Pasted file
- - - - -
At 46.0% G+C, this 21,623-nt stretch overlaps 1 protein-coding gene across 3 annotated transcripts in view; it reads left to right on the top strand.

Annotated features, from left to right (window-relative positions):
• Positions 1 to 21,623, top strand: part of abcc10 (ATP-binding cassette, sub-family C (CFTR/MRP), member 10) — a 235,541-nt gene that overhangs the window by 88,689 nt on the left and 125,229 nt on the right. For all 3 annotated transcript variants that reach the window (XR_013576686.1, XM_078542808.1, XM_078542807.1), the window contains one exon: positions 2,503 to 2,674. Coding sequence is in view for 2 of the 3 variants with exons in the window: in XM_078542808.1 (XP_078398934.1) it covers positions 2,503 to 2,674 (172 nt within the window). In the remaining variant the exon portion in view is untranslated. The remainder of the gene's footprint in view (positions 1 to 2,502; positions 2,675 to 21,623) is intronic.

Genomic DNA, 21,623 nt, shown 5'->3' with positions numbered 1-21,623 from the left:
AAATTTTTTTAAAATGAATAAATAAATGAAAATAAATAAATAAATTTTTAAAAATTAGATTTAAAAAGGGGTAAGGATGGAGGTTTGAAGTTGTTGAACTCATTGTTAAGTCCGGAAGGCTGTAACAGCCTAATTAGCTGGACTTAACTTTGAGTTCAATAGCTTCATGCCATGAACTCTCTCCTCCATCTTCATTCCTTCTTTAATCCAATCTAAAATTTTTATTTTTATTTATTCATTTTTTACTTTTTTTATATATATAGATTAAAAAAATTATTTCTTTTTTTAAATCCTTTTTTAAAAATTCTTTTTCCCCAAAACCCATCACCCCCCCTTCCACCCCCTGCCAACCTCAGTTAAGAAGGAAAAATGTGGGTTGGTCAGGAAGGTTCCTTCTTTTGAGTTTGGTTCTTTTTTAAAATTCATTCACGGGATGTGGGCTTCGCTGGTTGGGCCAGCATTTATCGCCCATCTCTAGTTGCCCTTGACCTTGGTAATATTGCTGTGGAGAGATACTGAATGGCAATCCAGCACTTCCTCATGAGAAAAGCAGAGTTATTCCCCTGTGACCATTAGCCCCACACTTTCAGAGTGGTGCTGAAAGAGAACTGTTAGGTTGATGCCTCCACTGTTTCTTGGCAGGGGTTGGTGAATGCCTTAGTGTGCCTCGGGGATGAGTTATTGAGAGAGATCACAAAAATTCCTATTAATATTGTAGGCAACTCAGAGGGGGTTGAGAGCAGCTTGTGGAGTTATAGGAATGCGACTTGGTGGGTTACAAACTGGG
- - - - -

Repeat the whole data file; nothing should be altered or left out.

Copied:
At 46.0% G+C, this 21,623-nt stretch overlaps 1 protein-coding gene across 3 annotated transcripts in view; it reads left to right on the top strand.

Annotated features, from left to right (window-relative positions):
• Positions 1 to 21,623, top strand: part of abcc10 (ATP-binding cassette, sub-family C (CFTR/MRP), member 10) — a 235,541-nt gene that overhangs the window by 88,689 nt on the left and 125,229 nt on the right. For all 3 annotated transcript variants that reach the window (XR_013576686.1, XM_078542808.1, XM_078542807.1), the window contains one exon: positions 2,503 to 2,674. Coding sequence is in view for 2 of the 3 variants with exons in the window: in XM_078542808.1 (XP_078398934.1) it covers positions 2,503 to 2,674 (172 nt within the window). In the remaining variant the exon portion in view is untranslated. The remainder of the gene's footprint in view (positions 1 to 2,502; positions 2,675 to 21,623) is intronic.

Genomic DNA, 21,623 nt, shown 5'->3' with positions numbered 1-21,623 from the left:
AAATTTTTTTAAAATGAATAAATAAATGAAAATAAATAAATAAATTTTTAAAAATTAGATTTAAAAAGGGGTAAGGATGGAGGTTTGAAGTTGTTGAACTCATTGTTAAGTCCGGAAGGCTGTAACAGCCTAATTAGCTGGACTTAACTTTGAGTTCAATAGCTTCATGCCATGAACTCTCTCCTCCATCTTCATTCCTTCTTTAATCCAATCTAAAATTTTTATTTTTATTTATTCATTTTTTACTTTTTTTATATATATAGATTAAAAAAATTATTTCTTTTTTTAAATCCTTTTTTAAAAATTCTTTTTCCCCAAAACCCATCACCCCCCCTTCCACCCCCTGCCAACCTCAGTTAAGAAGGAAAAATGTGGGTTGGTCAGGAAGGTTCCTTCTTTTGAGTTTGGTTCTTTTTTAAAATTCATTCACGGGATGTGGGCTTCGCTGGTTGGGCCAGCATTTATCGCCCATCTCTAGTTGCCCTTGACCTTGGTAATATTGCTGTGGAGAGATACTGAATGGCAATCCAGCACTTCCTCATGAGAAAAGCAGAGTTATTCCCCTGTGACCATTAGCCCCACACTTTCAGAGTGGTGCTGAAAGAGAACTGTTAGGTTGATGCCTCCACTGTTTCTTGGCAGGGGTTGGTGAATGCCTTAGTGTGCCTCGGGGATGAGTTATTGAGAGAGATCACAAAAATTCCTATTAATATTGTAGGCAACTCAGAGGGGGTTGAGAGCAGCTTGTGGAGTTATAGGAATGCGACTTGGTGGGTTACAAACTGGG